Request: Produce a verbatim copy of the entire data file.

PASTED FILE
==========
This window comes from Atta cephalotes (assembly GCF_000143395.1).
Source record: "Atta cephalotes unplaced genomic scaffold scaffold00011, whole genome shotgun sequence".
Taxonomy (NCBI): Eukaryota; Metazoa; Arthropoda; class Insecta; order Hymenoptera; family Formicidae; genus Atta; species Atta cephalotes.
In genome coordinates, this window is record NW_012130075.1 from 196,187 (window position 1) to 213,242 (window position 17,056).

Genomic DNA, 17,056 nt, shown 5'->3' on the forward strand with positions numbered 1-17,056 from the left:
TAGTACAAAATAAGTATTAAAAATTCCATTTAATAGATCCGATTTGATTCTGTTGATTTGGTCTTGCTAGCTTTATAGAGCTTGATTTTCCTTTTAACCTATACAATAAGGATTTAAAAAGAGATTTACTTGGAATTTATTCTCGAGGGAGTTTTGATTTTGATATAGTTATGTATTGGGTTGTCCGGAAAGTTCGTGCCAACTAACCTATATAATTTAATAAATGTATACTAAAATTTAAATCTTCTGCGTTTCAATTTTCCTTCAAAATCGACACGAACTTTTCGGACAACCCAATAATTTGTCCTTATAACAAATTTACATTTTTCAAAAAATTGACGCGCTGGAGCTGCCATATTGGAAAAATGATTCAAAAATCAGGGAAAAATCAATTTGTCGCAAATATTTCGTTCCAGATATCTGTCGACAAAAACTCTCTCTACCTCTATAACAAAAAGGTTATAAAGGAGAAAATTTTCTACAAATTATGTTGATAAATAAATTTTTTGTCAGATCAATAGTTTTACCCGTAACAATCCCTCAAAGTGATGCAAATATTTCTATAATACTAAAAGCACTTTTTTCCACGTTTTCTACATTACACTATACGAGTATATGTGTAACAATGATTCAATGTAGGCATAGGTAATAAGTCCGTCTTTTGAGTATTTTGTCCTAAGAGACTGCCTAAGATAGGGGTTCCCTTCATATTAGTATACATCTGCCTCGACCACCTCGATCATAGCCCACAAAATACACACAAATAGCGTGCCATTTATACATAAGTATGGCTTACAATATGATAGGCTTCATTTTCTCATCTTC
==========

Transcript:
This window comes from Atta cephalotes (assembly GCF_000143395.1).
Source record: "Atta cephalotes unplaced genomic scaffold scaffold00011, whole genome shotgun sequence".
Taxonomy (NCBI): Eukaryota; Metazoa; Arthropoda; class Insecta; order Hymenoptera; family Formicidae; genus Atta; species Atta cephalotes.
In genome coordinates, this window is record NW_012130075.1 from 196,187 (window position 1) to 213,242 (window position 17,056).

Genomic DNA, 17,056 nt, shown 5'->3' on the forward strand with positions numbered 1-17,056 from the left:
TAGTACAAAATAAGTATTAAAAATTCCATTTAATAGATCCGATTTGATTCTGTTGATTTGGTCTTGCTAGCTTTATAGAGCTTGATTTTCCTTTTAACCTATACAATAAGGATTTAAAAAGAGATTTACTTGGAATTTATTCTCGAGGGAGTTTTGATTTTGATATAGTTATGTATTGGGTTGTCCGGAAAGTTCGTGCCAACTAACCTATATAATTTAATAAATGTATACTAAAATTTAAATCTTCTGCGTTTCAATTTTCCTTCAAAATCGACACGAACTTTTCGGACAACCCAATAATTTGTCCTTATAACAAATTTACATTTTTCAAAAAATTGACGCGCTGGAGCTGCCATATTGGAAAAATGATTCAAAAATCAGGGAAAAATCAATTTGTCGCAAATATTTCGTTCCAGATATCTGTCGACAAAAACTCTCTCTACCTCTATAACAAAAAGGTTATAAAGGAGAAAATTTTCTACAAATTATGTTGATAAATAAATTTTTTGTCAGATCAATAGTTTTACCCGTAACAATCCCTCAAAGTGATGCAAATATTTCTATAATACTAAAAGCACTTTTTTCCACGTTTTCTACATTACACTATACGAGTATATGTGTAACAATGATTCAATGTAGGCATAGGTAATAAGTCCGTCTTTTGAGTATTTTGTCCTAAGAGACTGCCTAAGATAGGGGTTCCCTTCATATTAGTATACATCTGCCTCGACCACCTCGATCATAGCCCACAAAATACACACAAATAGCGTGCCATTTATACATAAGTATGGCTTACAATATGATAGGCTTCATTTTCTCATCTTC